After scandal after scandal, cover-up after cover-up, victim after victim, and even a full-length film, I can no longer in good conscience remain publicly silent about this filth in the Church (quoting Pope Benedict XVI). My students, the youth I mentor, and my god-children (and all adults who love them) deserve to know the truth and how to hold abusers accountable. We must not fear any threats from any abuser! Criminals frighten victims because they are afraid of what victims can do to them. Criminals actually fear victims because they do not want to face justice. Helping false shepherds keep their evils a secret only encourages their abuse to continue, and even keeps them from a chance to repent.

We must help the Church clean house. And mark my words: if any of my beloveds are abused by false shepherds and teachers, I will not hesitate to report everything to police. That is a promise to my Lord and my God, and to the little ones and to the Church that He loves.

Mother Mary, protect us and keep up close to your Son, especially those furthest from Him.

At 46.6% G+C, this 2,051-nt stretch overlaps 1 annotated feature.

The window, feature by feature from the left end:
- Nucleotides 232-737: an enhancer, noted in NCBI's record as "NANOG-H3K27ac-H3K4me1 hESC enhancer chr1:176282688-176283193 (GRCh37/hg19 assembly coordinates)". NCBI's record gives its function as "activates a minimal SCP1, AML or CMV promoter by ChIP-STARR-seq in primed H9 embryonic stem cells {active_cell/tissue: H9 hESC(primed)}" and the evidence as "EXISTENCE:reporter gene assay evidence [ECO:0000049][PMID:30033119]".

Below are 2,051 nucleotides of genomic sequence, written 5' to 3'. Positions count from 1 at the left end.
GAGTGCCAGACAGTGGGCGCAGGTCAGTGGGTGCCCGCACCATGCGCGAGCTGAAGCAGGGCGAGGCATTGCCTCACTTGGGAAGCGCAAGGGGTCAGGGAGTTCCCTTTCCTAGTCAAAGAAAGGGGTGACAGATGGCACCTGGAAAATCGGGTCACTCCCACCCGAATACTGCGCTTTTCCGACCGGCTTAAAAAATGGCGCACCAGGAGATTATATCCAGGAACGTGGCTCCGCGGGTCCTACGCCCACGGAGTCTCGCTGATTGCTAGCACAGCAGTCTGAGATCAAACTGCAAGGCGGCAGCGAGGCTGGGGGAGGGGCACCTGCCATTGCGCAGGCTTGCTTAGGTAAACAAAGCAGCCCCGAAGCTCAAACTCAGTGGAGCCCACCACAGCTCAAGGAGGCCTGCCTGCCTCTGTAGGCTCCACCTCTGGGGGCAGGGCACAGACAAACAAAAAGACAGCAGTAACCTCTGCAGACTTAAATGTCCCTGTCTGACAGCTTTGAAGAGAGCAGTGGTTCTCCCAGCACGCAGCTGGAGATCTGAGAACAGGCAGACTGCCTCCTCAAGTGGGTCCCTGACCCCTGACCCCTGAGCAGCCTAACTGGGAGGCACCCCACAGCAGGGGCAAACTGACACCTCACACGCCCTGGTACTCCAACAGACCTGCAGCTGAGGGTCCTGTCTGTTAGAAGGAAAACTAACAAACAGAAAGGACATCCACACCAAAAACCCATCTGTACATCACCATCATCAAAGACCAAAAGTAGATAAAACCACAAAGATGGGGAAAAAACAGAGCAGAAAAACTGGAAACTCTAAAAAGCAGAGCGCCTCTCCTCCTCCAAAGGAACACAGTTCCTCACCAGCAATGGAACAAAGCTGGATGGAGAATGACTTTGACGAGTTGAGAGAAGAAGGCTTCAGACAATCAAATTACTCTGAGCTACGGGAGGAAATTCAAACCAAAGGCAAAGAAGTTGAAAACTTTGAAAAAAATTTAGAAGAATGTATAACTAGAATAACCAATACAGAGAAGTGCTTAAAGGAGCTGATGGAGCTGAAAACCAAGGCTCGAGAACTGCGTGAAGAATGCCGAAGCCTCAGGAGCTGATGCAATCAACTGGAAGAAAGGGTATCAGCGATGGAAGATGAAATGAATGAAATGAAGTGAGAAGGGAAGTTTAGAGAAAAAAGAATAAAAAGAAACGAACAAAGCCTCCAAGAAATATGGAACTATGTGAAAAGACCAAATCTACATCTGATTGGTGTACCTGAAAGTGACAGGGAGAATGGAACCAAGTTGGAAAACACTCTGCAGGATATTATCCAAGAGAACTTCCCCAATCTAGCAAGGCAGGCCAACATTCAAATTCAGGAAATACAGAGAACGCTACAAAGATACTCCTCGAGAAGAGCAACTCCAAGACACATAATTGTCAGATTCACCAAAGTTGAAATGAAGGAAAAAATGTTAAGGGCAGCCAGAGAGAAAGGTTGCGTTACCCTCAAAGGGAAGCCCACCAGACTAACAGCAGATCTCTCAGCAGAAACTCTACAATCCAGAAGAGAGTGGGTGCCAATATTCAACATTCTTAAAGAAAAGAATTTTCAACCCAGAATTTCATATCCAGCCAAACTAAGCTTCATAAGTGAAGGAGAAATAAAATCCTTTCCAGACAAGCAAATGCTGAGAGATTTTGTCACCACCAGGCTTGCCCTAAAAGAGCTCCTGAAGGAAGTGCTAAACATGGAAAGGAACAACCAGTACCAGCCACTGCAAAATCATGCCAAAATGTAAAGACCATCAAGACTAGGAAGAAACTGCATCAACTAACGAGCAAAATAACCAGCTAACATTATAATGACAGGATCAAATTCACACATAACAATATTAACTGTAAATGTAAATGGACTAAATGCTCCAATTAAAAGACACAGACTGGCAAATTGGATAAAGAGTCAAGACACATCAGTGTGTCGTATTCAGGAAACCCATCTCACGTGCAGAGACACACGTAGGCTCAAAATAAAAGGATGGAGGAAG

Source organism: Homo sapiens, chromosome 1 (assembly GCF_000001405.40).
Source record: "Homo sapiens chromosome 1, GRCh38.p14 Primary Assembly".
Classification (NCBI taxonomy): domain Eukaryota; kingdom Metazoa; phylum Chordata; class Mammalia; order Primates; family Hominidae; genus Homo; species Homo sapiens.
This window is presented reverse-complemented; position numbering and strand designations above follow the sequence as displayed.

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For more information on this filth, please see these articles (click author names for full statements):

  1. Dr. Janet Smith: It is very painful for any Catholic to learn of the shocking and immoral behavior of Cardinal McCarrick, which exploited, violated and betrayed the trust of so many young men. Even more appalling is the fact that his success in the Church reveals a continued existence of a culture within the Church that permits such behavior to take place and prevents it from coming to light. Bishops, priests, religious and laity must band together to find a way to eradicate what has been repeatedly spoken of as a network of homosexuals who abuse people and who control too much of what goes on in dioceses, orders, and even in the curia.
  2. Christopher R. Altieri: At a bare minimum, you must see to it that the children and young people everywhere are safe, and that vulnerable people are protected; that no seminary should become or continue to be a farm for perversion, nor any chancery or chapter a hotbed of corruption and disorder – for, so long as they are, parishes and schools and oratories cannot fail to become playgrounds for perverts. I say again: it is your duty to see, and to act – even to see and to denounce your brother bishops’ failures and misdeeds and miscarriages of duty when and where you do see them.